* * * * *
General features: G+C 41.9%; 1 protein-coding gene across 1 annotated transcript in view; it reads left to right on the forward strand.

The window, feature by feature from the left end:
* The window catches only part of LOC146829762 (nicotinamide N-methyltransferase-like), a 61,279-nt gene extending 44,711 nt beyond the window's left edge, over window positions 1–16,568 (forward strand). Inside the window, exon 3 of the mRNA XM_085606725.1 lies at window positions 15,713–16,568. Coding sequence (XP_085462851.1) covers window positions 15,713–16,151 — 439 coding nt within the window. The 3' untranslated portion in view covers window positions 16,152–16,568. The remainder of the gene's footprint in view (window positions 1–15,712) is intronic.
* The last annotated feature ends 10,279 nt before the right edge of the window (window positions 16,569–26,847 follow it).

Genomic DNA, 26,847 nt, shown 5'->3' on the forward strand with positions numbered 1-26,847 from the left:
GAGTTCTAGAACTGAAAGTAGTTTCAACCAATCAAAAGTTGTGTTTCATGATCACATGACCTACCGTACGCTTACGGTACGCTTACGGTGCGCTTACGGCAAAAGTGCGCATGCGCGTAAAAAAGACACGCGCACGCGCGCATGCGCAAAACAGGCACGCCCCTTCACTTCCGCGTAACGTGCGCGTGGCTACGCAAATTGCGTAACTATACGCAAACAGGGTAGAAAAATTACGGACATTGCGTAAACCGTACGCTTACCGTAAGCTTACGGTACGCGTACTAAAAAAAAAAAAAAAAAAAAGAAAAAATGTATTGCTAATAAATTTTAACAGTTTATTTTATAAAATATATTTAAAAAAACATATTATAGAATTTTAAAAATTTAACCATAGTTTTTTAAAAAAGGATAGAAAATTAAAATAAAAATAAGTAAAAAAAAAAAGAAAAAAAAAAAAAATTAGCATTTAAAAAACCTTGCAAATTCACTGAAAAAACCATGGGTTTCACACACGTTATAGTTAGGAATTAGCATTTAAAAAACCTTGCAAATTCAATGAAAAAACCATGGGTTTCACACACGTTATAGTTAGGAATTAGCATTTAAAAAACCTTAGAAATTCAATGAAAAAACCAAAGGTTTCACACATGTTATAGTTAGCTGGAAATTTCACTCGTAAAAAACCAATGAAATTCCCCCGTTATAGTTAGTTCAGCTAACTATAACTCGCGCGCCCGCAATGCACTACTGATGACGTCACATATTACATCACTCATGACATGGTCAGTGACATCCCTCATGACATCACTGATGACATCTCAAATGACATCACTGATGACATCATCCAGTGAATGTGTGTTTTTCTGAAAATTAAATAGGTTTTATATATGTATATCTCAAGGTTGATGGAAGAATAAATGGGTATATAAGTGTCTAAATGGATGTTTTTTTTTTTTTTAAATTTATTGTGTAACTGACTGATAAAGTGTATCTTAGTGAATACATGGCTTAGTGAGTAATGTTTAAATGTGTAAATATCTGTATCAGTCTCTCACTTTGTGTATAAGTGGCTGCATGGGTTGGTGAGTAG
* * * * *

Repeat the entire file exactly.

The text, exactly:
General features: G+C 41.9%; 1 protein-coding gene across 1 annotated transcript in view; it reads left to right on the forward strand.

The window, feature by feature from the left end:
* The window catches only part of LOC146829762 (nicotinamide N-methyltransferase-like), a 61,279-nt gene extending 44,711 nt beyond the window's left edge, over window positions 1–16,568 (forward strand). Inside the window, exon 3 of the mRNA XM_085606725.1 lies at window positions 15,713–16,568. Coding sequence (XP_085462851.1) covers window positions 15,713–16,151 — 439 coding nt within the window. The 3' untranslated portion in view covers window positions 16,152–16,568. The remainder of the gene's footprint in view (window positions 1–15,712) is intronic.
* The last annotated feature ends 10,279 nt before the right edge of the window (window positions 16,569–26,847 follow it).

Genomic DNA, 26,847 nt, shown 5'->3' on the forward strand with positions numbered 1-26,847 from the left:
GAGTTCTAGAACTGAAAGTAGTTTCAACCAATCAAAAGTTGTGTTTCATGATCACATGACCTACCGTACGCTTACGGTACGCTTACGGTGCGCTTACGGCAAAAGTGCGCATGCGCGTAAAAAAGACACGCGCACGCGCGCATGCGCAAAACAGGCACGCCCCTTCACTTCCGCGTAACGTGCGCGTGGCTACGCAAATTGCGTAACTATACGCAAACAGGGTAGAAAAATTACGGACATTGCGTAAACCGTACGCTTACCGTAAGCTTACGGTACGCGTACTAAAAAAAAAAAAAAAAAAAAGAAAAAATGTATTGCTAATAAATTTTAACAGTTTATTTTATAAAATATATTTAAAAAAACATATTATAGAATTTTAAAAATTTAACCATAGTTTTTTAAAAAAGGATAGAAAATTAAAATAAAAATAAGTAAAAAAAAAAAGAAAAAAAAAAAAAATTAGCATTTAAAAAACCTTGCAAATTCACTGAAAAAACCATGGGTTTCACACACGTTATAGTTAGGAATTAGCATTTAAAAAACCTTGCAAATTCAATGAAAAAACCATGGGTTTCACACACGTTATAGTTAGGAATTAGCATTTAAAAAACCTTAGAAATTCAATGAAAAAACCAAAGGTTTCACACATGTTATAGTTAGCTGGAAATTTCACTCGTAAAAAACCAATGAAATTCCCCCGTTATAGTTAGTTCAGCTAACTATAACTCGCGCGCCCGCAATGCACTACTGATGACGTCACATATTACATCACTCATGACATGGTCAGTGACATCCCTCATGACATCACTGATGACATCTCAAATGACATCACTGATGACATCATCCAGTGAATGTGTGTTTTTCTGAAAATTAAATAGGTTTTATATATGTATATCTCAAGGTTGATGGAAGAATAAATGGGTATATAAGTGTCTAAATGGATGTTTTTTTTTTTTTTAAATTTATTGTGTAACTGACTGATAAAGTGTATCTTAGTGAATACATGGCTTAGTGAGTAATGTTTAAATGTGTAAATATCTGTATCAGTCTCTCACTTTGTGTATAAGTGGCTGCATGGGTTGGTGAGTAG